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Magnetic Magazine’s Guest Podcast: UK Experimental Producer Bunki

Magnetic Magazine’s Guest Podcast: UK Experimental Producer Bunki

MAGNETIC Magazine Guest Podcast: Bunki by Magnetic Magazine on Mixcloud


Ricky Eat Acid - Inside Your House, It Will Swallow Us Too
Anteatereater - Planting Plants
Nicolas Jaar - Wouh
Holden - Seven Stars
Percussions - KHLHI
MyOwn - You Can Stop Everytime
Seekae - Two
Them From - It's Lonely in Space
Daniel Cherney - Priest
Isolée - Allowance
Luke Abbott - Free Migration
Ballerino - Three
Semi Precious - Shaky Skies (Bunki Remix)

Please explain your production process in further detail. How do you go about choosing one loop to sample and then create an entire track from?
The main idea is to try and maximize the artistic expression that I can achieve using my electronic production. I wanted to step forward from just writing nice melodies and grooves. I then decided to work with a limitation that would push me to explore new techniques, in order to create an original sound aesthetic. The basic loop of each track is usually just a chord progression, sometimes arpeggiated, which gives the harmonic tone for the track. I take this loop, and send it to several return channels, usually 8-10 of them. Each of these channels is being processed and automated differently, creating the different components of the track. What’s nice about it is that all these components seem to live in symbiosis, as they are all operating to the same ‘heartbeat’ – the groove of the original loop. This gives the track a rather organic vibe, even though all of the work was done ‘in the box’, using no ‘real’ sounds.

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Who are some of your early influences from the 80s and 90s? Who are some of your more contemporary favorites?
The latest albums by James Holden and Luke Abbott were really interesting and beautiful, and also the work of Nicolas Jaar over the last few years. More close to home, fellow acts in the collective I’m a part of - squareglass, have been really inspiring. Semi Precious, Ballerino and Daniel Cherney released great EPs last year, and there are new things coming from Junk and another project I’m a part of called Leiik.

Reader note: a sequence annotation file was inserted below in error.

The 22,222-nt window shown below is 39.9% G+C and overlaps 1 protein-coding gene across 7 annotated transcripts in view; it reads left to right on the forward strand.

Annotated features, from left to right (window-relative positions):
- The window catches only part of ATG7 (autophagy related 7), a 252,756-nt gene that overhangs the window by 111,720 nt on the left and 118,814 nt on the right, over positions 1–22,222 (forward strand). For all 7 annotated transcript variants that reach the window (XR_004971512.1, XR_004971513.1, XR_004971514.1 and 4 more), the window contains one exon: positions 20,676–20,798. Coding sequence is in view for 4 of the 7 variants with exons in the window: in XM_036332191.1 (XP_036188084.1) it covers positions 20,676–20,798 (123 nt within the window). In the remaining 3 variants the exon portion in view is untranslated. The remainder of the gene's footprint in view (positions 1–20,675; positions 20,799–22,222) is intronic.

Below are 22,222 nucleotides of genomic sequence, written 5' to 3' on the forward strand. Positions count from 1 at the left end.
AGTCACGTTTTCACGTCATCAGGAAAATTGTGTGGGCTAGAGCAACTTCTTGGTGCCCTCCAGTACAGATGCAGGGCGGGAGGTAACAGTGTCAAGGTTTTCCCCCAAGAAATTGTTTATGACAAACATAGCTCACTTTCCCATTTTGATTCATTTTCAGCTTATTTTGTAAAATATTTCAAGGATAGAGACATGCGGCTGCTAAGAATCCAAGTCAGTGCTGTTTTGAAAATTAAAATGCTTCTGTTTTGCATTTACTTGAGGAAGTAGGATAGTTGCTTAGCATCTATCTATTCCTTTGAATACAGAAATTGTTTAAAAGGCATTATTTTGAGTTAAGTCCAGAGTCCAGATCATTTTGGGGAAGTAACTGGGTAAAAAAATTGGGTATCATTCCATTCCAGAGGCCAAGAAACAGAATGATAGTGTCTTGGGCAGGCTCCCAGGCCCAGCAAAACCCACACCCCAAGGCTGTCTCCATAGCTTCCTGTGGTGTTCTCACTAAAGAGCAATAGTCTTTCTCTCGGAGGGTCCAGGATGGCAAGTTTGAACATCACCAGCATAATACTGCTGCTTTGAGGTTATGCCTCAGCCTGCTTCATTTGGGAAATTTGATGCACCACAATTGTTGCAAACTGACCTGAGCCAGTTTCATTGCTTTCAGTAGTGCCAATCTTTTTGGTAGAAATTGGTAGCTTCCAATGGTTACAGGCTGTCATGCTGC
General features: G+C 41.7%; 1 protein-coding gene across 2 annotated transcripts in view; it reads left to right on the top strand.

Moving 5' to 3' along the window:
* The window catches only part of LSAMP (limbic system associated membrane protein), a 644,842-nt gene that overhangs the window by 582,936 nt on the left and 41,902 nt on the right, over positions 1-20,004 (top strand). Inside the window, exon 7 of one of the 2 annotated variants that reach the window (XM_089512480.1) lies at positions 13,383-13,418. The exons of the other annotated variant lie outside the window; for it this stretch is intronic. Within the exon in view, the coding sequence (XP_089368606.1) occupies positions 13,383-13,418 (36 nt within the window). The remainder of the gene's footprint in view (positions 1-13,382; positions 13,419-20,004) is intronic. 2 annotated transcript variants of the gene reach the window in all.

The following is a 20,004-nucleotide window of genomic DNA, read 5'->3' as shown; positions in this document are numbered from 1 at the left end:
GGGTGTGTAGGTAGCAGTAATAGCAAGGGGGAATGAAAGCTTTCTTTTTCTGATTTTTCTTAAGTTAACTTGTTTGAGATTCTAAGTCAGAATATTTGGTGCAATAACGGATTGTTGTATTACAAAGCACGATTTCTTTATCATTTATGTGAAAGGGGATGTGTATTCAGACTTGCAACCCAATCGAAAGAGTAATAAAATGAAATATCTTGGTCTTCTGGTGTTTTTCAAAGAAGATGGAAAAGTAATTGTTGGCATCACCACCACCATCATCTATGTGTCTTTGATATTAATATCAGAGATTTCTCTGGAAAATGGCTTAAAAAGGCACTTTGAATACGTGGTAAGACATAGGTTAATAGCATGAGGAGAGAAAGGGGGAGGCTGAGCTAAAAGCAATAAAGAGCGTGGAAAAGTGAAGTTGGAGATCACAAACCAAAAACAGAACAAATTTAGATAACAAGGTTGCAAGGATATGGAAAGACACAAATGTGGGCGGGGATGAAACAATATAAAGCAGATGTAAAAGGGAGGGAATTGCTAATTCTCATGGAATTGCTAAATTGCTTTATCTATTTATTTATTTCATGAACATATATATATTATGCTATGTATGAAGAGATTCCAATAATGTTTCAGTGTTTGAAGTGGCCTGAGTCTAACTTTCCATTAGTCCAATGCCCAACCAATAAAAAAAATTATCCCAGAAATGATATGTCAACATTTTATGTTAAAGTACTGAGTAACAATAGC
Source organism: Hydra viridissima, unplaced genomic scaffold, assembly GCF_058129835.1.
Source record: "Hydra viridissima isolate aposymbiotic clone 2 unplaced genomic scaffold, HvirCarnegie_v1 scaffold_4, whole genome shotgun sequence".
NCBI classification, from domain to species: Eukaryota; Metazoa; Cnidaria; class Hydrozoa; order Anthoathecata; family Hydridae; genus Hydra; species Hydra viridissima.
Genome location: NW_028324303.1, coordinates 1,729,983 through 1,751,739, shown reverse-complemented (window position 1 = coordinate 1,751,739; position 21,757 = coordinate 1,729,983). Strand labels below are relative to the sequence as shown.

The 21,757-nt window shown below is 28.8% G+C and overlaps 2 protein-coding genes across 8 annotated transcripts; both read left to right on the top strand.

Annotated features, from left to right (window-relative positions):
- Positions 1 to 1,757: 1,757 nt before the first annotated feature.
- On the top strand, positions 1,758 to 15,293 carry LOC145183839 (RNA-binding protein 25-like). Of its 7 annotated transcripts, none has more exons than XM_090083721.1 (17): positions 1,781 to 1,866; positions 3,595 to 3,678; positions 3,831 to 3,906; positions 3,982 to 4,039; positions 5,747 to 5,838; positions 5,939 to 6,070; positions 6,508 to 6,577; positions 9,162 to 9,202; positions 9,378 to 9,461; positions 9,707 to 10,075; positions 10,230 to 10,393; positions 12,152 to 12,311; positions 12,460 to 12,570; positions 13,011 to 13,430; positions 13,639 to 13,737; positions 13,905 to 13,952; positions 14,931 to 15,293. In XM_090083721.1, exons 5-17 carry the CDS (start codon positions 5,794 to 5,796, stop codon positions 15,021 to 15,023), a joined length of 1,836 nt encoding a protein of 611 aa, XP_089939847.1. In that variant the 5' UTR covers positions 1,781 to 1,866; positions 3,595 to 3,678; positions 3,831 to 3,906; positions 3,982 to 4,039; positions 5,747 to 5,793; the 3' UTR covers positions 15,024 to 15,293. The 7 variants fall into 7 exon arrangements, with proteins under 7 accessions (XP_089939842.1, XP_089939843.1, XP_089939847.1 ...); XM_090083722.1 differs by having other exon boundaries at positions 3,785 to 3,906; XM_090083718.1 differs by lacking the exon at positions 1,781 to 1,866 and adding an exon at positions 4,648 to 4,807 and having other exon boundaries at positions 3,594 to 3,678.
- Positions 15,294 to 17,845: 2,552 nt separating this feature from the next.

Weapons of choice, what do you use in the studio?
Ableton Live for me, when you work with loops, like I do, it doesn’t get much better than that. There is something very immediate in the way the software is arranged, which allows for more experimentation.

When performing live what is your preferred method and/or approach?
The transition from the produced material to a live situation was challenging. As the tracks are based around processing and manipulation of sounds, I wanted the live show to present the same aspects. What we do (Myself and Robin Paul Braum who plays with me) is taking the same loops that the tracks were created around, and play them thru a bunch of hardware synthesizers. This way we can manipulate and process the sounds live, in a similar fashion to the original tracks. Its much more fun to be twiddling knobs and faders than triggering samples, and it is also more engaging for the people who watch us.

Are you a fan of the new batch of neo classical / film score composers? Guys like Nils Frahm, Dustin O’halloran, Cliff Martinez, etc.
I like it very much, and I think it’s very interesting how some of these works flirt with minimal, harmony based contemporary electronica.

Do you ever see yourself doing a film score?
Yes definitely, it's something that I would be looking into in the very near future.

Do you plan on touring in 2015?
There is some talking, but I can’t say what it is just yet, watch out.

Star Wars or Star Trek?
No thank you.

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